“What do yo mean it’s OK?”, he croaked cautiously. The stars in the viewport hung motionless as the stale air in the spacepod. The pilot’s low, even tone caught the cook off guard, and his face erected a quick sheepish smile to mask his contemplative hesitation.
He chuckled once, “uh, just exactly what I said. It’s OK to drink. It’s safe.”
The pilot smiled humourlessly to himself. “But I didn’t ask if it was safe. I just wanted to know we had enough that I could have this one right now.” Turning away from the control console, he faced the cook directly, ready to fully observe and analyse his response. ”Is there a reason why it wouldn’t be safe?”
”No, no. I just wasn’t sure what you meant. It was a vague question, you know.” He went back to reorganizing the remaining rations, then realized that the rations way out there in the corner might need some organizing too, and so pursued them to that end.
The captain watched the cook’s receding back, analysing the way it was carried, and what that meant about his inner thoughts. ”You can tell a lot about a guy based on the way his muscles hold onto his bones,” he mused quietly to the copilot. ”Incidentally.”
The copilot kept his focus on the temporarily impotent controls. Temporary, that’s the word the tech kept emphasising every time he was asked. Where’s the distinction between temporary and permanent? Ground bases on Venus, they call them permanent but only expect them to last for ten orbs. His own position as copilot, that was supposed to be temporary, but how long has it been? A few more revs of consuming the unrenewables and all their lives would become pretty damn temporary. He kept his eyes on the controls and obligatorily accepted engagement into the conversation. “How do you mean?”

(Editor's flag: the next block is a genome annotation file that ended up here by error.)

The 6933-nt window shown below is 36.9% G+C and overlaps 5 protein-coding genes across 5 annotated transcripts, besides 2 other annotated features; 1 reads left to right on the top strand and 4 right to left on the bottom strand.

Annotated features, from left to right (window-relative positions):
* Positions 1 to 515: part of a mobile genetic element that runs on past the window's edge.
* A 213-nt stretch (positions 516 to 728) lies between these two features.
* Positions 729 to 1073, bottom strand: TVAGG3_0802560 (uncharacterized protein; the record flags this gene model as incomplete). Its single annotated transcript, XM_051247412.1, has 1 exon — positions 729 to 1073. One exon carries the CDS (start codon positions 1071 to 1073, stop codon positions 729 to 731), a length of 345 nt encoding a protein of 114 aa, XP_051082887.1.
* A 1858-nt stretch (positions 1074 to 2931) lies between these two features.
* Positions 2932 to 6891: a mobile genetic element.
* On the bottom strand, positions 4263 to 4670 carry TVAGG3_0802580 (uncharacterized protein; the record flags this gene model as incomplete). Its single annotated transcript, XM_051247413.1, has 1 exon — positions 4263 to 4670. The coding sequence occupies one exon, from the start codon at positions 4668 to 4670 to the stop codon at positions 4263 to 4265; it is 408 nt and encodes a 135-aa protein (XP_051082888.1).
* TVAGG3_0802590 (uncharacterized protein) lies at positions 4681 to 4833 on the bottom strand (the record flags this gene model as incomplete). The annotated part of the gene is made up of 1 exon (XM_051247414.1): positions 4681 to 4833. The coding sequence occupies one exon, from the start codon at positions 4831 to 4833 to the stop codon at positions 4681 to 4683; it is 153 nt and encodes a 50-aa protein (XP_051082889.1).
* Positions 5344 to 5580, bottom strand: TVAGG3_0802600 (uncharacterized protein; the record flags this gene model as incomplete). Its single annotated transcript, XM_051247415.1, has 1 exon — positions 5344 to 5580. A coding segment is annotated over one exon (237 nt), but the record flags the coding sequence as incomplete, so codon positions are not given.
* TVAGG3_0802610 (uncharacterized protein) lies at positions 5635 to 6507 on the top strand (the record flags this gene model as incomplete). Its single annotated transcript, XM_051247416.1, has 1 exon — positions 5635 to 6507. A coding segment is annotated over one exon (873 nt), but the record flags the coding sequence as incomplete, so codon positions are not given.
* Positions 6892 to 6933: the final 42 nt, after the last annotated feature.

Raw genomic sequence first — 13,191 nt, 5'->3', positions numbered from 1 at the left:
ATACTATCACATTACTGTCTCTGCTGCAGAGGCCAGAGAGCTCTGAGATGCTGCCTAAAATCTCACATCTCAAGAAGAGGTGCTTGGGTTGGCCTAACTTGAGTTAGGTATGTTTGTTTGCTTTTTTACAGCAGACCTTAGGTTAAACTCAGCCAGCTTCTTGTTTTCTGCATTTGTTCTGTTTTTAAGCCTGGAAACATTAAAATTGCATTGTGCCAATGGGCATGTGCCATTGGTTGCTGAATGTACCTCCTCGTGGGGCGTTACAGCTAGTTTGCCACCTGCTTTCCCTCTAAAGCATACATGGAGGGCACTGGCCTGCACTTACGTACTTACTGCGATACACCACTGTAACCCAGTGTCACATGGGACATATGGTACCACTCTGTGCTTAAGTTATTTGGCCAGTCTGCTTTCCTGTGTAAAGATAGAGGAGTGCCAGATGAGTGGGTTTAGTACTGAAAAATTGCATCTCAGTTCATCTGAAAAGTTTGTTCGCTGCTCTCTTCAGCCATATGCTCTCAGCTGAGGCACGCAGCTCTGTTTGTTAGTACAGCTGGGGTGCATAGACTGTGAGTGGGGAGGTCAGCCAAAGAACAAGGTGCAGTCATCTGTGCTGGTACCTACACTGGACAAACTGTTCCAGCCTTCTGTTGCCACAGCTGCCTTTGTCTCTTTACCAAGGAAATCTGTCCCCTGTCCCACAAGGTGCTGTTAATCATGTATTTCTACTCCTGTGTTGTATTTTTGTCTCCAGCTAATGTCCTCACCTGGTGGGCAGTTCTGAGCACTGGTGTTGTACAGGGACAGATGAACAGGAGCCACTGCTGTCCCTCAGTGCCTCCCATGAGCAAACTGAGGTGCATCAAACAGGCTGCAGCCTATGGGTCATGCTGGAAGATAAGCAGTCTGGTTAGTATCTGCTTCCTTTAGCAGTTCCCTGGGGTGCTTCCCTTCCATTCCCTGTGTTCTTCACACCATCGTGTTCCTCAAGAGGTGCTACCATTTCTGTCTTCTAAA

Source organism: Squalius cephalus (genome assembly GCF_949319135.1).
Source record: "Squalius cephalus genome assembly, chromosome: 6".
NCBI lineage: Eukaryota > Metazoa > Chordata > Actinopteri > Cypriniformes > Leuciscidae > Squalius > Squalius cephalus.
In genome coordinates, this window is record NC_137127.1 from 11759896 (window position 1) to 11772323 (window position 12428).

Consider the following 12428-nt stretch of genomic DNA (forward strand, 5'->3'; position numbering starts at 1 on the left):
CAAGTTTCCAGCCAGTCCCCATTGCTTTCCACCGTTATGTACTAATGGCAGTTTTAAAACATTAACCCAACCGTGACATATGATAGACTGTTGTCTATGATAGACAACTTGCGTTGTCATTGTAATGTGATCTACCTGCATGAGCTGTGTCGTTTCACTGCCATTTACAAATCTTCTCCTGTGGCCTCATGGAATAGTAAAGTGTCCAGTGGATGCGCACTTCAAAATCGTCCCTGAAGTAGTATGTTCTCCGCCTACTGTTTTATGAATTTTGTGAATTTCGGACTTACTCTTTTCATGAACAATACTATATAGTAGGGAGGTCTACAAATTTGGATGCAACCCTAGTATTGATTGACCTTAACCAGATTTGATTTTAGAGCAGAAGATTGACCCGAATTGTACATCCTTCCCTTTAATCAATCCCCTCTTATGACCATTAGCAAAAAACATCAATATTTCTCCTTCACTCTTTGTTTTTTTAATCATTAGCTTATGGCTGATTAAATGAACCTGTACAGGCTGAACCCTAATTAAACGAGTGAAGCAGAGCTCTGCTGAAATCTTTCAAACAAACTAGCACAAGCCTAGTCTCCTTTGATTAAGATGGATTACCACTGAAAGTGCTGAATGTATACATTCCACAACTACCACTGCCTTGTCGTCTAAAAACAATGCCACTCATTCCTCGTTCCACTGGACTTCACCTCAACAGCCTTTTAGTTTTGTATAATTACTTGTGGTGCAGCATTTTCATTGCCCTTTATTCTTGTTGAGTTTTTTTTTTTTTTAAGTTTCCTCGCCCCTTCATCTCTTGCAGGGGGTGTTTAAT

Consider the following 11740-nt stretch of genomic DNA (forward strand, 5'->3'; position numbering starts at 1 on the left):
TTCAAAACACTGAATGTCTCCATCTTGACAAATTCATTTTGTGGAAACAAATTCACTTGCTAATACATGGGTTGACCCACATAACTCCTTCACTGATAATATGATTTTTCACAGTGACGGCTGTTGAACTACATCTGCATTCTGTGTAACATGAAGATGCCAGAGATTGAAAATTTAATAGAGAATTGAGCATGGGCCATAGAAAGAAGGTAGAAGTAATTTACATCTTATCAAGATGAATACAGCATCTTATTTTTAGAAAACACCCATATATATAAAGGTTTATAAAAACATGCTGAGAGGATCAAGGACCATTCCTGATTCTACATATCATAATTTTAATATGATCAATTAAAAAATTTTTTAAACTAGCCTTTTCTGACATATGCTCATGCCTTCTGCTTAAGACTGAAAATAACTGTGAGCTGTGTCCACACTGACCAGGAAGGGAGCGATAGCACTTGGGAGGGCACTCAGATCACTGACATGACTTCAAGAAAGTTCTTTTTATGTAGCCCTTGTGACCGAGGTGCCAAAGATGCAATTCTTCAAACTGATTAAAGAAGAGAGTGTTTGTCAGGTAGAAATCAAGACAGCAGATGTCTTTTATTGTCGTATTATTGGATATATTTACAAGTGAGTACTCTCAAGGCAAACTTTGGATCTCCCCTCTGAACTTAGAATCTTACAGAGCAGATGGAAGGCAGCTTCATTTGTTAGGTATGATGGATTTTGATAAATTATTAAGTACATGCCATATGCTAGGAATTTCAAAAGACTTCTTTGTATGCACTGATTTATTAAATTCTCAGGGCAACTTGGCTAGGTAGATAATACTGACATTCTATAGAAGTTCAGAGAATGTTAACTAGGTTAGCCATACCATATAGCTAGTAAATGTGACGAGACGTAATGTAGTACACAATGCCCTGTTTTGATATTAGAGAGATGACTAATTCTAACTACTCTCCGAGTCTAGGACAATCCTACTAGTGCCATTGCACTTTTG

The pilot was ready. “You see they way his muscles are all–I know, it’s hard to see them under the fat–but just look at the way his muscles are all hard and awake, clutching his bones tightly. That’s a sure sign he’s worked up about something. They’re all wrapped around his ribs and tight. Not much room to stretch them. Much more of that and they’ll start to fight back–twitch. That’s the next stage, that’s what they do. Just watch them. Keep an eye on them, that much I’ll say.” The pilot continued to watch them.
The copilot blinked a stolen glance of the pilot, and blinked his eyes back to the controls. “Yeah, this wait is taking its toll on all of us. Are you going to drink the Carrot Essence?”
The pilot forced a scoff. “There’s no need to get antsy, tech says we’ll get moving soon. Everybody’s fine.” He looked at the essence and rubbed his chin. He narrowed his eyes at the essence. He turned his head slightly and clenched his teeth at the essence, then let out a long angry sigh. Dropping his hands to his legs, he said, “I’m not playing his games,” and stood up. From the suddenness, and from uncertainty of the pilot’s next action, the copilot’s heart twinged and beat rapidly. He realized he didn’t actually know the pilot very well.
They’d served together for two orbs on this ship, and were strangers before that. The pilot was a native of Venus, and had that aura of impatience and immediacy all Venusians had. That didn’t bother the copilot; his homedome was on Luna so he was used to all kinds of people. But he’d never before been stuck on a dead ship halfway to the dead edge of the solar system with any of them.
The pilot walked out the room and the copilot’s blood took a moment to fizzle out.